John Philoponus (6th century):

John wrote extensive commentaries of Aristotle's works. He criticized Aristotle's theory of motion and the heavens (introduced the idea of impressed force and believed a medium unnecessary for motion) and thought the celestial realm could not be different from the terrestrial. To counter the theories, John did not use dogmatic arguments but based his critique on observations. He noted for example, that the stars have different colors or that air agitated behind a stone does not cause it to move.


Basil of Caesarea (ca. 330-379):

     Basil wrote Homilies on Hexaemeron. He incorporated Platonic philosophy from the Timaeus into the Genesis story.  He rejected the atomists, arguing that nature had a purpose, and accepted Aristotle's cosmology with modifications to make it compatible with Christianity.


Isidore of Spain (560-636):

Isidore was the bishop of Seville. He believed that classical knowledge was worth preserving. His works include On the Nature of Things and Etymologies, which became very popular in the Middle Ages. It is an etymological encyclopedia covering a wide range of topics.


Venerable Bede (d 735):

     The venerable Bede was an Anglo-Saxon monk who is best noted for his extensive work The Ecclesiastical History of the English People.  He added intelligently to borrowed texts and known for his establishment of our current dating system as evidenced by his On the Reckoning/Division of Time.


 Christian views of medieval natural philosophy


     Christianity did not actively impede or promote science, but in the end it was instrumental in its preservation. In fact, it encouraged learning and scholarship, and in many cases provided the only means of obtaining an education. Whatever work was available to build upon in the Renaissance survived through the efforts of members of the Church. Most of what we know today about the classical world survives because of the efforts of many medieval scholars acting upon religious volition.



 If we compare the early church with a modern research university or the National Science Foundation, the church will prove to have failed abysmally as a supporter of science and natural philosophy.  But such a comparison is obviously unfair.  If, instead, we compare the support given to the study of nature by the early church with support available from any other contemporary social institution, it will become apparent that the church was the major paton of scientific learning.  Its patronage may have been limited and selective, but limited and selective patronage is a far cry from opposition. (Lindberg 150)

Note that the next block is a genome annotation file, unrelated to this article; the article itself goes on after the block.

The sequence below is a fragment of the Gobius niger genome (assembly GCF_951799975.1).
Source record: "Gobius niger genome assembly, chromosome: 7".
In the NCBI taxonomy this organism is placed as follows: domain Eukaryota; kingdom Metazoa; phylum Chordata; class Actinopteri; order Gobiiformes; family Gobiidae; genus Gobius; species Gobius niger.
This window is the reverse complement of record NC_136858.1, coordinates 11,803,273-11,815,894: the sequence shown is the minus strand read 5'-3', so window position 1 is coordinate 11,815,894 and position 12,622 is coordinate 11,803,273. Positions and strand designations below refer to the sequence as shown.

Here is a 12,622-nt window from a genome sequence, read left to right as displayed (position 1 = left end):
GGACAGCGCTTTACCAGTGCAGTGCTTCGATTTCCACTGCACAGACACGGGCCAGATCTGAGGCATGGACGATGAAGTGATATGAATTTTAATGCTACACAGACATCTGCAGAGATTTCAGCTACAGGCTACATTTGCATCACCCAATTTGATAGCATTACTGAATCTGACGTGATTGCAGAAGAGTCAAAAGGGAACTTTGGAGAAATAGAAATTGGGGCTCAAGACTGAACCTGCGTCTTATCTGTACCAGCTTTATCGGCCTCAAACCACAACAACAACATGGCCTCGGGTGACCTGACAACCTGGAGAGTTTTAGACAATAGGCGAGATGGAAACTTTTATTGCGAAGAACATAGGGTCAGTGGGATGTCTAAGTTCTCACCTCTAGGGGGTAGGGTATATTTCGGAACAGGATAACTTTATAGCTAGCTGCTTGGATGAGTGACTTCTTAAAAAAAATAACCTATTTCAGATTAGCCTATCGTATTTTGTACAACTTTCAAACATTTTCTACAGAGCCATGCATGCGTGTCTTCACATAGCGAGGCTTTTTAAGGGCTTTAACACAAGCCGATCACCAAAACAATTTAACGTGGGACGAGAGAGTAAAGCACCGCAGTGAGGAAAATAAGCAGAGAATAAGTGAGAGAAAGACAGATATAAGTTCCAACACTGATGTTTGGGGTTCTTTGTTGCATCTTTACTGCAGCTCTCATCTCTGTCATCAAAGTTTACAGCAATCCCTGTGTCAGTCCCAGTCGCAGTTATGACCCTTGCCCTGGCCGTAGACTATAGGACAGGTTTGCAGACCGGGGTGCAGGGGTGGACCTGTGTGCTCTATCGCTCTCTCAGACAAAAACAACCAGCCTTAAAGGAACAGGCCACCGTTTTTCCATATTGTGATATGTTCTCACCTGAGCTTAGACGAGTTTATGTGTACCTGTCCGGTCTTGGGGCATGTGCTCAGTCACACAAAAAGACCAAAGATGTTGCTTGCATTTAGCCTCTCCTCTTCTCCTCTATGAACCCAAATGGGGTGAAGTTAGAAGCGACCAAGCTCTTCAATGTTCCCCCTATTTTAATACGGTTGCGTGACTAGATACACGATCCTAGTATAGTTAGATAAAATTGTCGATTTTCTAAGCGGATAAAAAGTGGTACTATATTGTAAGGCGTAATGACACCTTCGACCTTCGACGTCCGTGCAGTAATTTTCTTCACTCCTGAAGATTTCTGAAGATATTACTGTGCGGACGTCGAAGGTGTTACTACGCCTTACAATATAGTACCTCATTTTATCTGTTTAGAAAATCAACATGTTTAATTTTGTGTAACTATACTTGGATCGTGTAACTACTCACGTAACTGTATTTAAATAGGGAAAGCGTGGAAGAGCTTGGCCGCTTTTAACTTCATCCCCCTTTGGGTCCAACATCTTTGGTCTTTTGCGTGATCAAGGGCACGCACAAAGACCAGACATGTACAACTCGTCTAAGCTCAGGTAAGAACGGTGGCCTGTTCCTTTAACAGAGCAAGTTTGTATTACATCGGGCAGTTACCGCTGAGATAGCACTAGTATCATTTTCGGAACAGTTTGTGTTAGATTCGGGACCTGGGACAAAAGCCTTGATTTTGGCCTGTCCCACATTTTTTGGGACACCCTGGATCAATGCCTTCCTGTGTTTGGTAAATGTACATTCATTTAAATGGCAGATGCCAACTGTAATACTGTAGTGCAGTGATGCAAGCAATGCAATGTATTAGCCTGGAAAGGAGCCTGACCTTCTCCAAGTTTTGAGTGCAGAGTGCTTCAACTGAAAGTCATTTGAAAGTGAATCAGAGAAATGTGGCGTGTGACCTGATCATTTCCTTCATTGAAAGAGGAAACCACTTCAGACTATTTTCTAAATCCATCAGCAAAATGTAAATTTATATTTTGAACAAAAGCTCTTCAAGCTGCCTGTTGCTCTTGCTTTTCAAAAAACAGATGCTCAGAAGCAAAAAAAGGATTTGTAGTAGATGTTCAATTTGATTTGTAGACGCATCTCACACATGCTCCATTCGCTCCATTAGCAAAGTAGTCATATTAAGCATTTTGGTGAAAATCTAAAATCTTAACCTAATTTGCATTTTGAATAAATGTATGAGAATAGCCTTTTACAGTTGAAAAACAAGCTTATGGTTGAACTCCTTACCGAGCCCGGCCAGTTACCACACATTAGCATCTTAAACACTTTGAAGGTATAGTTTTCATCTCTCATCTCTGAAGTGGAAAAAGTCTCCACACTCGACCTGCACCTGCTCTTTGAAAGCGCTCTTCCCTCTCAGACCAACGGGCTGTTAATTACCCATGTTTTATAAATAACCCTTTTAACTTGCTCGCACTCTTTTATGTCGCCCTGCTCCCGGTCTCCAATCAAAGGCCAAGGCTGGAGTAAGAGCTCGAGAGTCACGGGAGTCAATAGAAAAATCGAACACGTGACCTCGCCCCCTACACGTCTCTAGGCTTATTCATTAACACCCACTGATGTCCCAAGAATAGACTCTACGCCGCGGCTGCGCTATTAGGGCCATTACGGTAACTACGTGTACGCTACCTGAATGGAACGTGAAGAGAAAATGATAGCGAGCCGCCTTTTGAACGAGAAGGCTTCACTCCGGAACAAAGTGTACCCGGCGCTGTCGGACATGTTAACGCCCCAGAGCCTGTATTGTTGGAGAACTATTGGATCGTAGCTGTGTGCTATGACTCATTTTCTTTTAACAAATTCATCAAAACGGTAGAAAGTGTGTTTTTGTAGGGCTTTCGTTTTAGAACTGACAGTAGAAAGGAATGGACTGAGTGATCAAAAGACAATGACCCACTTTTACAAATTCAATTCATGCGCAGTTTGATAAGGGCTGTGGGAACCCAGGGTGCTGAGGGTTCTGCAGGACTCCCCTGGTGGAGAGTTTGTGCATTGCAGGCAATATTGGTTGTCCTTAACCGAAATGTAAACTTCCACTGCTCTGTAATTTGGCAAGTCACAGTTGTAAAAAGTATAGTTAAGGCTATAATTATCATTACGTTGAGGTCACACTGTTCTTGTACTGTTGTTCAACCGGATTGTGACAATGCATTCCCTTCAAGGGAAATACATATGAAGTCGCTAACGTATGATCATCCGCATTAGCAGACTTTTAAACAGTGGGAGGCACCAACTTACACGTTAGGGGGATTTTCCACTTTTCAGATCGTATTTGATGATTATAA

Lindberg points out a common misconception, that the early Christian Church hindered scientific learning.  But this is based on a skewed, presentist viewpoint of what "supporting science" means.


Primary Sources


"What sound do I hear, so magnificent, so sweet, which fills my ears?"

"That is the music of the spheres," Africanus answered.


                                                       --Cicero, The Dream of Scipio

Key Terms and Definitions


encyclopedia - a compiling of all human knowledge, introduced by Pliny the Elder (Natural History)


Relevant Links

 A great interactive on the Roman Empire.  Check out the timeline and maps.


Pliny the Elder's Natural History online.


Some more on Varro's life and works.




Comments (16)

Kristy Carey said

at 11:56 pm on Sep 23, 2008

This lesson was heavy on individuals and not so much on terms, so I thought I'd let others flush out that part of it. Also, the links a really neat, check them out.

jgm829@... said

at 10:00 am on Sep 24, 2008

I added some information on Greek science within the Roman Empire and how it was valued.

liz mastroianni said

at 12:54 pm on Sep 24, 2008

didn't add anything just edited what was already there so it would make more sense

Grant Berry said

at 6:38 pm on Sep 24, 2008

Started a names/important facts section.

Mark Philippi said

at 7:01 pm on Sep 24, 2008

added Varro

Amanda Beattie said

at 10:30 pm on Sep 24, 2008

Added info about Pliny's encyclopedia and some on Varro

Garrett McCormack said

at 11:27 pm on Sep 24, 2008

I added Cicero and a few sentences here and there

Kristy Carey said

at 12:02 am on Sep 25, 2008

Did some editting with format and grammar changes.

Alyson Collins said

at 9:56 am on Sep 25, 2008

i added Pliny the Elder, changed a little grammar and added birth/death dates to all the ppl. up there now. Looks ok so far, still have a lot we need to add, so any one that hasn't addded yet, it shouldn't be hard for you to do so.

Keriann Collins said

at 11:50 am on Sep 25, 2008

The formatting was acting up, again. This site is really frustrating. Added a primary source (I don't actually think the Lindberg quote counts as primary) and two short sentences about Bede and Basil of Caesarea.

Nicole Hagstrom said

at 12:25 pm on Sep 25, 2008

Yeah, the formatting is acting weird. I edited a bit and added Martianus Capella. Basil of Casaerea is not showing up (for some odd reason), but the information is still in the editing portion for anyone who wants to take a stab at fixing it.

Kristy Carey said

at 1:18 pm on Sep 25, 2008

More formatting and editing.

Peter Ramberg said

at 3:45 pm on Sep 25, 2008

This looks good! Well organized.

Marek said

at 6:08 pm on Sep 27, 2008

Split it up and rearranged a little, added a few sentences here and there, something about Christianity, and Boethius.

Marek said

at 12:35 pm on Oct 14, 2008

Added some examples of distortions that occurred through the handbook tradition.

Larry_Crump said

at 10:10 am on Oct 21, 2008

I added some Boetheius stuff, Lucretian emphasis of atomism, Tertulian basis for de-emphasis of Pagan natural philosophy, and Augustine's idea that natural law is the actor that guides that world post-creation.